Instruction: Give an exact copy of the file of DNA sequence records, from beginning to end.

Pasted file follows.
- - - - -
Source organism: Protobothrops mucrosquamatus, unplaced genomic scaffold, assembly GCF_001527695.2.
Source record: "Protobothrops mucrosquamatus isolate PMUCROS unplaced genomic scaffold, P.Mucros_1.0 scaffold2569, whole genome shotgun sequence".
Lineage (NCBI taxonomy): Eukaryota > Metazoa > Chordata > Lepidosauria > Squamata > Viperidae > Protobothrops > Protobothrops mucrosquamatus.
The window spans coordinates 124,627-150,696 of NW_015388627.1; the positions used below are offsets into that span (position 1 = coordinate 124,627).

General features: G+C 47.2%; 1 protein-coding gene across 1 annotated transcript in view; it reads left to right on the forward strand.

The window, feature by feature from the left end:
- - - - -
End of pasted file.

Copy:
Source organism: Protobothrops mucrosquamatus, unplaced genomic scaffold, assembly GCF_001527695.2.
Source record: "Protobothrops mucrosquamatus isolate PMUCROS unplaced genomic scaffold, P.Mucros_1.0 scaffold2569, whole genome shotgun sequence".
Lineage (NCBI taxonomy): Eukaryota > Metazoa > Chordata > Lepidosauria > Squamata > Viperidae > Protobothrops > Protobothrops mucrosquamatus.
The window spans coordinates 124,627-150,696 of NW_015388627.1; the positions used below are offsets into that span (position 1 = coordinate 124,627).

General features: G+C 47.2%; 1 protein-coding gene across 1 annotated transcript in view; it reads left to right on the forward strand.

The window, feature by feature from the left end: